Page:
The cracks in Bulgaria’s centre-right Reformist Bloc coalition over an attempt to form a government became even clearer on December 15 as one of the bloc’s constituent parties, Meglena Kouneva’s Bulgaria for Citizens Movement, threatened to oppose the attempt unless Parliament’s legal committee adopts Kouneva’s anti-corruption bill.
On December 13, the Reformist Bloc became the third and final parliamentary group offered a mandate by President Rossen Plevneliev to form a government in the wake of Boiko Borissov’s resignation as Prime Minister.
The bloc has until December 19 to come up with a government that could have sufficient support in the current Parliament. Failure would trigger the next step set out in the constitution, the appointment of a caretaker government – and ultimately, early parliamentary elections in spring 2017.
From the time the Reformist Bloc accepted the mandate, it was clear that it was constituent party the Union of Democratic Forces that was largely the only one keen on the attempt.
Kouneva, one of the deputy prime ministers in the current government, has been trying for several months to get Parliament to debate and approve her anti-corruption bill. In September 2015, an attempt failed when it failed to get sufficient support at first reading. First-reading approval came on June 30 2016.
With the days of the current Parliament likely numbered – it may last no longer than late January, when Roumen Radev takes office as President and will be constitutionally empowered to dissolve it – it has been an open question whether Kouneva’s legislation will reach second-reading.
On December 15, she said that unless the legal committee gave its approval to the bill on December 20 (notably, a day after the bloc’s deadline to form a government expires), her party would not support the formation of a new government on the basis of the current Parliament.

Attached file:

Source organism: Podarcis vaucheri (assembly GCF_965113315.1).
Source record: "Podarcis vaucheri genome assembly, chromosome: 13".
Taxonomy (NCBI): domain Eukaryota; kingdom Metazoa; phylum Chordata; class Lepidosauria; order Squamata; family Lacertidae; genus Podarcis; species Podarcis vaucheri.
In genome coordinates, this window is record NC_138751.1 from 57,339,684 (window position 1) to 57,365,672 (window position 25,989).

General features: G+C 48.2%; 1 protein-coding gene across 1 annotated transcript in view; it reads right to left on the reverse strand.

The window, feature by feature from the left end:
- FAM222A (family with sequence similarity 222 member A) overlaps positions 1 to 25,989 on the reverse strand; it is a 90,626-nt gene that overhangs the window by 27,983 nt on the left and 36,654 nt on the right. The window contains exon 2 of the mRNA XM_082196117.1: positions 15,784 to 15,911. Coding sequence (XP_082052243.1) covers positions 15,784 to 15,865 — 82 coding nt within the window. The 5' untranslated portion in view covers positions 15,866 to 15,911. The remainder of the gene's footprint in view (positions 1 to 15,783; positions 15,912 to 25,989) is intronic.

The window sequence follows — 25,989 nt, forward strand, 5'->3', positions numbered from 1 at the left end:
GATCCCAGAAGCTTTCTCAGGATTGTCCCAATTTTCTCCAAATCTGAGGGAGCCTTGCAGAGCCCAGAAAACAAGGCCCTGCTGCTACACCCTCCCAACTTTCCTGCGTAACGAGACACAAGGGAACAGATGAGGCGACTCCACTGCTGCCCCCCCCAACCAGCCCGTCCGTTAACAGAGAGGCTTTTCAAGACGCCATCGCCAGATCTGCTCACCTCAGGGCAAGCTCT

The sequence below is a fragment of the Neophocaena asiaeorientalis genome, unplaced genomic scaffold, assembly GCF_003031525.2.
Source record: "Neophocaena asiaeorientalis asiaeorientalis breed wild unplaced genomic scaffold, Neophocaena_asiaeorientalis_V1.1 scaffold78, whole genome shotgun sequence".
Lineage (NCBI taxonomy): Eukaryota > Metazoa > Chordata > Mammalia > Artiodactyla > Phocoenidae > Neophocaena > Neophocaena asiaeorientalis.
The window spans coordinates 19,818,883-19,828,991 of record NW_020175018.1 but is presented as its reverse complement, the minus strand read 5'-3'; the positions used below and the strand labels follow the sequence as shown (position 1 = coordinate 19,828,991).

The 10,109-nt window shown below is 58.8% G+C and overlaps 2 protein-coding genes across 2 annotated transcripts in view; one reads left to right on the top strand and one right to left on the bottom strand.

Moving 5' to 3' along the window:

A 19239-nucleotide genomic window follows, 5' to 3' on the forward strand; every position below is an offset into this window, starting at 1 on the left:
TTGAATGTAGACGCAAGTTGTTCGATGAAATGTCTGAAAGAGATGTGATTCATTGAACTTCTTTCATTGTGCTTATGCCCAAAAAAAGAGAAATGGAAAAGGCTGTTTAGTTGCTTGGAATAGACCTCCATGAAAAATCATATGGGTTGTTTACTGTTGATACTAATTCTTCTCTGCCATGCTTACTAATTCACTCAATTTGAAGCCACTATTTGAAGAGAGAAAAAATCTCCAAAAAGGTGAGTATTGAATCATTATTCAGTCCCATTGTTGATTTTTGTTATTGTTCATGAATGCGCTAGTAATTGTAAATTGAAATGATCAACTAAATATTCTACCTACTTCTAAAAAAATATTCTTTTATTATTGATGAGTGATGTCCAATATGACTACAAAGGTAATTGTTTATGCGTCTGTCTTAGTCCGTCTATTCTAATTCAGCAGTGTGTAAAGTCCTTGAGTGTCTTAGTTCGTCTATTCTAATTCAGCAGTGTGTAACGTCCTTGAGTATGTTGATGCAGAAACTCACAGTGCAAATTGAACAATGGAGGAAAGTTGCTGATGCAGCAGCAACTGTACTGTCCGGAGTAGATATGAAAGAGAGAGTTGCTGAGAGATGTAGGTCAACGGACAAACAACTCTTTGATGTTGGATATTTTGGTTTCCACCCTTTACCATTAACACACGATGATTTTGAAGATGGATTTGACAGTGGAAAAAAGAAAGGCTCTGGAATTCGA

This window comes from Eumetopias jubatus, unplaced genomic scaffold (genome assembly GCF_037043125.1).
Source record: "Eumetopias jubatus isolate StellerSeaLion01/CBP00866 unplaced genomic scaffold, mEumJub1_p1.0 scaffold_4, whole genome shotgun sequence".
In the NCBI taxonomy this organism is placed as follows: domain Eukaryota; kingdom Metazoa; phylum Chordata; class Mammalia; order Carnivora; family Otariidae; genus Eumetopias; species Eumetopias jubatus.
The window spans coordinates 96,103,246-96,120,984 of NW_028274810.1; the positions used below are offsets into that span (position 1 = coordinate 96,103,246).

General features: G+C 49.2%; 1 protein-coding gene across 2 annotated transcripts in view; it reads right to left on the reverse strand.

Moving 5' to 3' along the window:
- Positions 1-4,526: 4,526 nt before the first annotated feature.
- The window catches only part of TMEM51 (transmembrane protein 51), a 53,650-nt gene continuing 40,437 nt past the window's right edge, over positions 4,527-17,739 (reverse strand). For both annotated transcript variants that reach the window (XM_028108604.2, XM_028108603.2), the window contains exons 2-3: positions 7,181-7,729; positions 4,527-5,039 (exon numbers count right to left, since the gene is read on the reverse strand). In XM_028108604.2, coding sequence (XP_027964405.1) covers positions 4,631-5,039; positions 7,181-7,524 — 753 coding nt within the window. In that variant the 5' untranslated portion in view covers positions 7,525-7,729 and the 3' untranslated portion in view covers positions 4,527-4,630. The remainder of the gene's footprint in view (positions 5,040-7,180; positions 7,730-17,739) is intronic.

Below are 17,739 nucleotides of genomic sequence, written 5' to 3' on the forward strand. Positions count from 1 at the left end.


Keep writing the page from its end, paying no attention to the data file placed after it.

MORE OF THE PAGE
On December 14, the bill was dropped from the agenda of the committee. This was proposed by the opposition Bulgarian Socialist Party and Movement for Rights and Freedoms, and nationalist Patriotic Front, arguing that there was too little time left to Parliament to process the legislation.
Kouneva expressed disappointment at the fact that yesterday not all MPs who are members of the committee were present to discuss the anti-corruption bill, which she described as the most important political legislation in Bulgaria.
The National Assembly had not actually been dissolved, and should show its usefulness, Kouneva said.
“For six months, this law has been standing around, and whoever wanted to could make proposals. Whoever wanted to has done so.”
On December 15, Tanya Busheva, a senior member of the agrarian party that is part of the Reformist Bloc, told local media in an interview: “We are aware of the responsibility with which we have been entrusted, to form a government. It is dangerous to run in a constant spiral of elections that do not bear the expected change for citizens.
“Bulgaria must remain politically stable, because we are witnessing an extremely tense international situation, such as the crisis with the flow or refugees.
“We urge all right-wing politicians to give a clear picture that the country is in a political crisis and to make joint efforts to form an expert government to work within this Parliament. Our goal is to make the institutions more efficient and working for the benefit of citizens,” Busheva said.
Tsvetan Tsvetanov, the head of the parliamentary group of Borissov’s GERB party, said that he saw the chance of a government being formed on the basis of the current Parliament as 20 per cent.
GERB will meet the Reformist Bloc representatives on December 18 or 19 for talks about the exploratory mandate.
“In these talks we will see if it’s possible to continue the policies that have been conducted in these past two years, or if someone thinks that a complete change can be made to the concept that we agreed on two years ago,” Tsvetanov said.
The Patriotic Front has said that it could support the attempt by the Reformist Bloc to support a government, provided there was agreement to adopt the front’s policies on issues such as significantly increased pensions and the minimum salary, and stricter security measures against illegal migration.